Inferior vena cava (IVC) filters are small, basket-like devices that are implanted into the inferior vena cava of patients at risk of developing life-threatening blood clots. Purported as an effective form of prevention for blood clots, IVC filters are not without their own risks. Studies have shown these filters commonly fracture, perforate or migrate to the heart and lungs, often causing the effects they are meant to prevent. Poorly designed and inadequately researched IVC filters are particularly prone to malfunction, a reality of which the IVC filter manufacturer C.R. Bard is well aware.
With about 6,000 product liability lawsuits currently pending in a Federal Multi-District Litigation (MDL) in the District of Arizona and over two years’ worth of litigation in pretrial proceedings, Bard continues to seek immunity through a successful defense. Most recently, Bard sought the dismissal of thousands of cases by filing a motion for summary judgment, pinning the FDA’s 510(k) “fast-track” approval process as the basis for its defense. Bard asserted that any state court failure-to-warn claim be deemed illegitimate and barred from further consideration because the manufacturer’s filters received federal approval through the fast-track approval process.
On November 22, 2017, Bard’s motion was denied by U.S. District Judge David G. Campbell, and as a result, all pending cases will proceed. Judge Campbell’s decision weighed on the fact that federal preemption as a defense is only valid when a device has successfully passed through the stages of premarket approval. Because Bard’s filters had not passed the stringent premarket approval testing, its preemption claim was invalid.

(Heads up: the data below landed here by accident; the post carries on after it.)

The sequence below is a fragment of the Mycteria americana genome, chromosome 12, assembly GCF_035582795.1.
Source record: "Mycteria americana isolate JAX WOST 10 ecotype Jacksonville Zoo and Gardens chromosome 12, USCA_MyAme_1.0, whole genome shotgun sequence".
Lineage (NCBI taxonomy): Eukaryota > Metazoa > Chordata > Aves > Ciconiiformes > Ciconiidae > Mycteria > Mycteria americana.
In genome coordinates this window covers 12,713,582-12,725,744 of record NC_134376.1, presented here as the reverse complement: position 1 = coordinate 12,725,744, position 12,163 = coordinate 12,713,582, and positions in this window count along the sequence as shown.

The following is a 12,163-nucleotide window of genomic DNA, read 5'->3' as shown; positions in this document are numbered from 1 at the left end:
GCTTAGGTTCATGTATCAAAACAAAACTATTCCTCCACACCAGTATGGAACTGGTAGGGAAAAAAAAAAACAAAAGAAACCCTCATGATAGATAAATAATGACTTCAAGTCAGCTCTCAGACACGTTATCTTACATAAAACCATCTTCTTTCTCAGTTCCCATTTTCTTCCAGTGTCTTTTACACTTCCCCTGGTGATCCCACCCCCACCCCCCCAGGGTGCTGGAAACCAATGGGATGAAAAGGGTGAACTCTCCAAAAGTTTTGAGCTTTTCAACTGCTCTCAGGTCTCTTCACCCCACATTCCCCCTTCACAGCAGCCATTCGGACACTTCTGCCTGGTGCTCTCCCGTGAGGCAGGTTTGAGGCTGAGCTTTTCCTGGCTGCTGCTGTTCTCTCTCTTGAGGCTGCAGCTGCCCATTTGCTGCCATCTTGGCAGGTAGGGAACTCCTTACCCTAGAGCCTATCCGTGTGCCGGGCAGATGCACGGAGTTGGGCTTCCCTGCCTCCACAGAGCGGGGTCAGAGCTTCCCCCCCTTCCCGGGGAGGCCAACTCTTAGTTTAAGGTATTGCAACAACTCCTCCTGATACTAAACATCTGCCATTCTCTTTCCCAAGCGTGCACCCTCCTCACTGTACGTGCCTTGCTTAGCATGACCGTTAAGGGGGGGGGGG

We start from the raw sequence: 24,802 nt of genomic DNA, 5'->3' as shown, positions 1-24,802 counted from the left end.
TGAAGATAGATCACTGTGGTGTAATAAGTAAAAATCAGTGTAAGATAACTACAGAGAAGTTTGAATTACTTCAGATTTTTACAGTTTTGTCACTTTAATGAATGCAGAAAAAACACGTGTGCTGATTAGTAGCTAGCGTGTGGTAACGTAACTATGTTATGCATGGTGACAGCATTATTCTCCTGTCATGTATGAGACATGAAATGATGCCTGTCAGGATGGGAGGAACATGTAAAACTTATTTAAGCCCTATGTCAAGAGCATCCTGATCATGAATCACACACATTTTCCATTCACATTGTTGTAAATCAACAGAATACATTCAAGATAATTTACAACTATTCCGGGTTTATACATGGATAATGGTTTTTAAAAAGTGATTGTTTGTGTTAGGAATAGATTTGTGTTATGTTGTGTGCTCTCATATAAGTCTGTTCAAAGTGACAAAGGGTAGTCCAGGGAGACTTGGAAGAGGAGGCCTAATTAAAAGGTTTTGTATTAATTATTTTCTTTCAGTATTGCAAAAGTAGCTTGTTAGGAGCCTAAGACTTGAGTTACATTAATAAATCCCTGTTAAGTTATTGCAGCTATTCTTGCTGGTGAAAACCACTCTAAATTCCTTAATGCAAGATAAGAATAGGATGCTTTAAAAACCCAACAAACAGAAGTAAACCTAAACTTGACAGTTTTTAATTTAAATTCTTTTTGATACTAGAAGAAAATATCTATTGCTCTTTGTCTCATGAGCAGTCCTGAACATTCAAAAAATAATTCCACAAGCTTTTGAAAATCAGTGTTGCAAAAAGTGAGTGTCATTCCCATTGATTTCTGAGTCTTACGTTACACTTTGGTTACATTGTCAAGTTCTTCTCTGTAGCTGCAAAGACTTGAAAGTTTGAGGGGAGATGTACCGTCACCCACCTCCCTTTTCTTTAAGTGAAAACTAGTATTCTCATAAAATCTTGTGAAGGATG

In previous rulings on preemption defenses, the U.S. Supreme Court determined the necessary requirements in order for preemption to be met. Despite additional FDA mandates that were met by Bard, there remains a failure to meet the criteria for preemption. Therefore, Bard remains subject to state label warning requirements. Consequently, Judge Campbell ruled Bard’s preemption defense meritless.
With such a large number of pending lawsuits against Bard it is presumed that certain evidence and testimony will be repeated throughout pending trials. In an attempt to ascertain a general idea of how juries may respond to the evidence and testimony, Judge Campbell has developed a bellwether trial plan. Bellwether trials are scheduled early in the litigation process and are meant to represent the majority of plaintiffs’ cases. The outcome of these trials may have important implications for hundreds of potential IVC filter settlements. Similar to Bard, Cook Medical and Cordis Corporation are IVC filter manufacturers facing hundreds of IVC filter lawsuits, a handful of which were set to begin a series of bellwether trials in October 2017.